Sally has been awarded around 50 research grants, studentships or fellowships (including three programme grants) totaling around £8.4 million. She was co-PI (with Kate Hunt) on “Football Fans in Training” (FFIT) a hugely successful lifestyle programme for men delivered through Scottish top flight football clubs. Currently she is PI on EuroFIT, an FP7 award, that extends the ideas of FFIT to football clubs in Europe. She is also co-PI on an evaluation of the Deep End Links Worker programme, which seeks to enable those with complex health and social care needs to access community resources to improve wellbeing.
Stuart Murray - Professor of Contemporary Literatures and Film Director, Leeds Centre for Medical Humanities, University of Leeds.
Representing Disability: Cultural Narratives and in/dependence
Following the proliferation of disability representation in recent years, especially since the 2012 Paralympics, how should we gauge contemporary understandings of disability experiences? In what ways can an appreciation of cultural depictions aid in our evaluation of the places disability now occupies in society, where to ‘represent’ disability is both to speak of its depictions within cultural narrative and to work to advocate for greater inclusion and justice. The talk will focus on a number of texts and events – fictional, theatrical and media portrayals, but also the language used in medical diagnosis and by disability charities and foundations - in suggesting that, for all the advances that have been made in the visibility of people with disabilities in recent years, the ideas that underpin such representation still often function within narratives that make ‘natural’ assumptions about absence, lack and loss.
In proposing ways to move beyond languages of deficit, the talk will explore one of the most exciting ideas to emerge from contemporary critical disability studies, namely the potential disability experience offers to revise ideas of what constitutes ‘independence’ and ‘interdependence’ when considering questions of rights, social relations and individual subjectivities, for disabled and non-disabled communities alike.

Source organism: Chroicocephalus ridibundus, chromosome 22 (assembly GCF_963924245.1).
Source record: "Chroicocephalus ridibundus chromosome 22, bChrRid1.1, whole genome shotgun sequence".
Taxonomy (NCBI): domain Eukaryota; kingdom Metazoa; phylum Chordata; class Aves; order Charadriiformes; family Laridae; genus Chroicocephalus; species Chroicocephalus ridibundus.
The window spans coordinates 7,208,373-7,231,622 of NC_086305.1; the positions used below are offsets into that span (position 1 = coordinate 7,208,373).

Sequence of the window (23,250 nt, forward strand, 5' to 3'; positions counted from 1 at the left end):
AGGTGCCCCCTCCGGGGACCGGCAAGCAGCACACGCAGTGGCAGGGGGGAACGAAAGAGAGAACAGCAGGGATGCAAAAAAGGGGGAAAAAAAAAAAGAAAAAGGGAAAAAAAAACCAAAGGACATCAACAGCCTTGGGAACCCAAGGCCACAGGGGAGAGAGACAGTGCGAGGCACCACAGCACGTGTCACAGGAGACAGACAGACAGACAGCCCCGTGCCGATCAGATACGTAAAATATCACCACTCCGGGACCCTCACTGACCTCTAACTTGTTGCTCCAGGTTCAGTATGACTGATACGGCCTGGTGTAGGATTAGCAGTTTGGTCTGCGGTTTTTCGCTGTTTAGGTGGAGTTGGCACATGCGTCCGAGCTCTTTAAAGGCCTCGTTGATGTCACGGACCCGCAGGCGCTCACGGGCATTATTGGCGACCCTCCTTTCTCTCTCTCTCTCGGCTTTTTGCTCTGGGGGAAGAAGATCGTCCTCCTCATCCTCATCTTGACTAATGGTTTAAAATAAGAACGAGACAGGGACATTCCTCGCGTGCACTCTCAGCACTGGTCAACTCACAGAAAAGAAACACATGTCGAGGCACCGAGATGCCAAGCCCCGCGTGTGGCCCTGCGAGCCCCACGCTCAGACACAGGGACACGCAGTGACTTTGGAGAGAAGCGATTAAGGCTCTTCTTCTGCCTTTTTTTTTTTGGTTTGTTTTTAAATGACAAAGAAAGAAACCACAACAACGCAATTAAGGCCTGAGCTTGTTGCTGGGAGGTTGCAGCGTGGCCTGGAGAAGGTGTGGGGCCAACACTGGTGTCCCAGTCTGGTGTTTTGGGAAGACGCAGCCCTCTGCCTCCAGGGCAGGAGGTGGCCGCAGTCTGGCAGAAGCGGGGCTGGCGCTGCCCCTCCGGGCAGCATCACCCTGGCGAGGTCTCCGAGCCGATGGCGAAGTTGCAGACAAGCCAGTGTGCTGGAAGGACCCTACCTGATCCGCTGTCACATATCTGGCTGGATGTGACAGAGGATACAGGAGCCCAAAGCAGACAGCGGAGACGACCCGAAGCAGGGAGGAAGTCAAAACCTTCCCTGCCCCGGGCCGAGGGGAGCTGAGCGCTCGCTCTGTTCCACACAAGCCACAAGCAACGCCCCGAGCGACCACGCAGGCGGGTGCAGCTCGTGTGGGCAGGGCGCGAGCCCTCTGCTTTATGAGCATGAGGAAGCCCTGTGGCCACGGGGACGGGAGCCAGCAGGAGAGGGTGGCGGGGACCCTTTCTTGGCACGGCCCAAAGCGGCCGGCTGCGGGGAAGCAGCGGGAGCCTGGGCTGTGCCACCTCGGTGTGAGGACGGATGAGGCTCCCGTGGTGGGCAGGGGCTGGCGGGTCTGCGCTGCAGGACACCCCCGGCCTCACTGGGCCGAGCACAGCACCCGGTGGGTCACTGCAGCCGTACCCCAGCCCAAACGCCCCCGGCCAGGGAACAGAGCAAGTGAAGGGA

Stuart Murray is Professor of Contemporary Literatures and Film in the School of English at the University of Leeds, where he is also the Director of the interdisciplinary Centre for Medical Humanities. He was written widely on cultural representations of disability, especially autism – notably Representing Autism: Culture, Narrative, Fascination (2008) and Autism (2012) – and with composer Cheryl Frances-Hoad he is developing an autism opera for Opera North. His current book project is Disability and the Posthuman: Bodies, Minds and Cultural Futures, which will be published by Liverpool University Press.
Masud Husain, Professor of Neurology & Cognitive Neuroscience, Oxford University.
Understanding the inattentive, apathetic brain
Inattention is pervasive. It affects you and me several times a day. More notably, it impacts severely on a range of brain conditions, from neurodegenerative to developmental disorders. In people with these diagnoses, inattention rarely occurs in isolation but is often associated with other cognitive deficits in memory as well as motivation. Indeed, there is now considerable evidence to suggest that deficits in short-term memory might even contribute to the seemingly inattentive state. In this talk I’ll discuss some studies on attention, short-term memory and motivation and attempt to show how it might be possible to modulate inattention and apathy with neuromodulators.
Masud Husain is Professor of Neurology & Cognitive Neuroscience at Oxford. He holds a Wellcome Trust Principal Research Fellowship.
He read Physiological Sciences at Oxford before completing his DPhil there. He was a postdoctoral fellow at MIT where he held a Harkness Fellowship. Masud was a Reader at Imperial College London and subsequently Professor of Neurology at The National Hospital for Neurology, and Deputy Director of the UCL Institute of Cognitive Neuroscience. He held a Wellcome Trust Senior Fellowship from 2000-12 and was elected to Fellow of the Academy of Medical Sciences in 2008.
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Monday 13 April 2015
A Wolfson coffee morning will be held on Monday 13th April 2015 (due to Easter Monday) from 10.30am - 11.00am, Wolfson Street, Wolfson Building, Queen's Campus.
Please do come along and network over a coffee and a cake!
Everyone is welcome